MEETING CHANGE TO VIRTUAL: Hepatobiliary Cancers: Pathobiology and Translational Advances
joint with MEETING CHANGE TO VIRTUAL: Fatty Liver Disease and Multi-System Complications
Scientific Organizers: Alphonse E. Sirica, Gregory J. Gores and Lopa Mishra
Date: March 21 - 24, 2021
Location: Virtual at your computer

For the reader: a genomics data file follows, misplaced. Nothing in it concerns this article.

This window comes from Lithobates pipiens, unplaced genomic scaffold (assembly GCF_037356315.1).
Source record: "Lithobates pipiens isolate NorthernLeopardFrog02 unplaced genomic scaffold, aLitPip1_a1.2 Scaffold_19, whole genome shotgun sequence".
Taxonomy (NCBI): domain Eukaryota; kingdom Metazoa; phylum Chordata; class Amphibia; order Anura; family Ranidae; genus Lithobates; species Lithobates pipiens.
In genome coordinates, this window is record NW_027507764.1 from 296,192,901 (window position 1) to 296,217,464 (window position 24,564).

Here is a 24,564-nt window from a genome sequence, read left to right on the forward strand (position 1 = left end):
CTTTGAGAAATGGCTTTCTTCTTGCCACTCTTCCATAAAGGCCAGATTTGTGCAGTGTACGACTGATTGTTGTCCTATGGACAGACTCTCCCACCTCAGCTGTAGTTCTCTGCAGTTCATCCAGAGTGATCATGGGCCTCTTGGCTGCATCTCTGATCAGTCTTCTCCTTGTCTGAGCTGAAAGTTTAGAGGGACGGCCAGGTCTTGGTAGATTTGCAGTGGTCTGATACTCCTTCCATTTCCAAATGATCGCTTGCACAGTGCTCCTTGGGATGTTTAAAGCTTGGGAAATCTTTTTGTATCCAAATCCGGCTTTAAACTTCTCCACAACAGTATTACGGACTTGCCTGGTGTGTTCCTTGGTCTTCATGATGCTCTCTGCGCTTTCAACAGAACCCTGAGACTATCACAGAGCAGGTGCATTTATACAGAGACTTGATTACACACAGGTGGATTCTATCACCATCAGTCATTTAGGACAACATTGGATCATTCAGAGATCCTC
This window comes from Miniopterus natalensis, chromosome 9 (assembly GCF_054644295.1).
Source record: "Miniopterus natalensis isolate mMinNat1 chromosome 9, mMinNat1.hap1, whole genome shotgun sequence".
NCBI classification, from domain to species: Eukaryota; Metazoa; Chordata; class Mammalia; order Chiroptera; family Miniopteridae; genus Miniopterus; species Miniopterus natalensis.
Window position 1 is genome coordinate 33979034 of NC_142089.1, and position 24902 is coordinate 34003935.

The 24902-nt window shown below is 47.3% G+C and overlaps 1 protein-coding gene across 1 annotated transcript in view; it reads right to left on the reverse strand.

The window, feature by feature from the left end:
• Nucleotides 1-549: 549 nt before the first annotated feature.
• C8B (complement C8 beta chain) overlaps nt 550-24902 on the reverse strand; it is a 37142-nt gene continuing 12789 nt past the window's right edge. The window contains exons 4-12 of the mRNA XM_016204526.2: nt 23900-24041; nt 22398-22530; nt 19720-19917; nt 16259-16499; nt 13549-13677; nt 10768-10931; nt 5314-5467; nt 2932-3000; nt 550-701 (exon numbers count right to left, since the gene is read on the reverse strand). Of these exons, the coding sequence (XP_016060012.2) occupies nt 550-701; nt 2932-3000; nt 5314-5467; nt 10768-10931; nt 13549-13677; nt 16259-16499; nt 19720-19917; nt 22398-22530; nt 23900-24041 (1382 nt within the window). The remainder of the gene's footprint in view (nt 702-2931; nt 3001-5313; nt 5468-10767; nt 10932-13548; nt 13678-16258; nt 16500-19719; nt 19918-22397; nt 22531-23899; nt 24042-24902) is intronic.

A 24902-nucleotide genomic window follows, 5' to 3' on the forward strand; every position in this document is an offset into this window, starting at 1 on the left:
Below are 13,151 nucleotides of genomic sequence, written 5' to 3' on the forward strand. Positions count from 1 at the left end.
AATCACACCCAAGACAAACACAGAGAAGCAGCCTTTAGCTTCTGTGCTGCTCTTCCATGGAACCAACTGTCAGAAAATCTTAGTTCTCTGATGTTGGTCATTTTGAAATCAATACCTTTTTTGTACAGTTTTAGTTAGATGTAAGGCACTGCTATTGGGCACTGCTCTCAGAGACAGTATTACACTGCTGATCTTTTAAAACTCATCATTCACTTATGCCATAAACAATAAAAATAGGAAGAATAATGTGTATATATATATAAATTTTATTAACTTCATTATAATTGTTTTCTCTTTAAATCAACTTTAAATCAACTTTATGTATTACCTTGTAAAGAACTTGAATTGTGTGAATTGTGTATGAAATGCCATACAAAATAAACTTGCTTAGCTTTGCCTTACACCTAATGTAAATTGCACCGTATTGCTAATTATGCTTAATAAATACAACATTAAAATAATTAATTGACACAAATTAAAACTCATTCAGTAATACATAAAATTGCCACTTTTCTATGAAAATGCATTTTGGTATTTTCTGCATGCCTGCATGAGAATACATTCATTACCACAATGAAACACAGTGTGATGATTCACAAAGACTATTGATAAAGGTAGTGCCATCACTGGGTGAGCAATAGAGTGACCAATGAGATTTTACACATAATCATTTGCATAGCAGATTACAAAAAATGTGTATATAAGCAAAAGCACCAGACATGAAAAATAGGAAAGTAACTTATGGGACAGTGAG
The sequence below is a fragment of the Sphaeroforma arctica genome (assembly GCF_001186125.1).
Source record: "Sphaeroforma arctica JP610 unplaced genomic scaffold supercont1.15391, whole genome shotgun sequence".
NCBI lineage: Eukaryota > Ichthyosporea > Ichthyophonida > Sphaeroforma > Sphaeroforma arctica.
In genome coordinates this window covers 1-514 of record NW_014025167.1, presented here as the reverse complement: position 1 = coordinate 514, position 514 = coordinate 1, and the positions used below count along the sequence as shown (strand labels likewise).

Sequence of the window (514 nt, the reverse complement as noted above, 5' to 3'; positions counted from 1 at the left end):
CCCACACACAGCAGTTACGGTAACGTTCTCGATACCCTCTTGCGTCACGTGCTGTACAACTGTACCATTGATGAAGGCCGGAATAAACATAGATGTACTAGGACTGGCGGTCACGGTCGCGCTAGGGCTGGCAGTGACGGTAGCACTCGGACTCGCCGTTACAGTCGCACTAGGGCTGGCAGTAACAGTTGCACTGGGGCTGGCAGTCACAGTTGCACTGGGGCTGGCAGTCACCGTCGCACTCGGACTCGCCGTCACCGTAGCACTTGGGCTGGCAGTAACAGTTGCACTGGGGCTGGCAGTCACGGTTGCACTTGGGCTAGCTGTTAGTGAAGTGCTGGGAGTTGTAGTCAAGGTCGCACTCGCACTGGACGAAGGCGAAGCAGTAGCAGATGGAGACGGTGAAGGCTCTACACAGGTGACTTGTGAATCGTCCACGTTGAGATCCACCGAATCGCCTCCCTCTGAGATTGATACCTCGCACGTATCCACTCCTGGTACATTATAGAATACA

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Hepatobiliary cancers, including hepatocellular carcinomas (HCC) and intrahepatic cholangiocarcinomas (iCCA), represent a major global health burden, with hepatobiliary cancers being the second or third leading cause of cancer mortality worldwide. Moreover, with the rising trends in emerging cases, this field continues to challenge biological researchers and clinicians. This Keystone Symposia conference will be the first of its kind to focus specifically on this challenging disease. The conference aims to integrate emerging basic and translational research with the clinical perspective, in order to advance our understanding of the pathobiology behind both HCC and iCCA, with the ultimate goal of guiding novel treatment and prevention strategies targeting these underlying mechanisms. The program will explore current challenges in the field, including (1) shifting etiological trends, focusing on mechanisms linked to cell injury, inflammation, and fibrogenesis; (2) roles of the microbiome and tumor microenvironment in affecting disease progression, therapeutic resistance, and immunosurveillance; (3) challenges of inter- and intra-tumoral heterogeneity; (4) identification of novel and more effective biomarker signatures for monitoring prognosis and treatments; (5) advances in “omics” for personalizing therapies; and (6) current and emerging trends in molecular and immune targeting. Moreover, this unique conference is being paired with a joint meeting entitled Fatty Liver Disease and Multi-System Complications, which is highly complementary in view of the fact that non-alcoholic steatohepatitis is an important risk factor for hepatobiliary cancer. These joint meetings will foster new and productive research collaborations towards both basic and translational advances, as well as offer valuable training opportunities for basic researchers and physician scientists.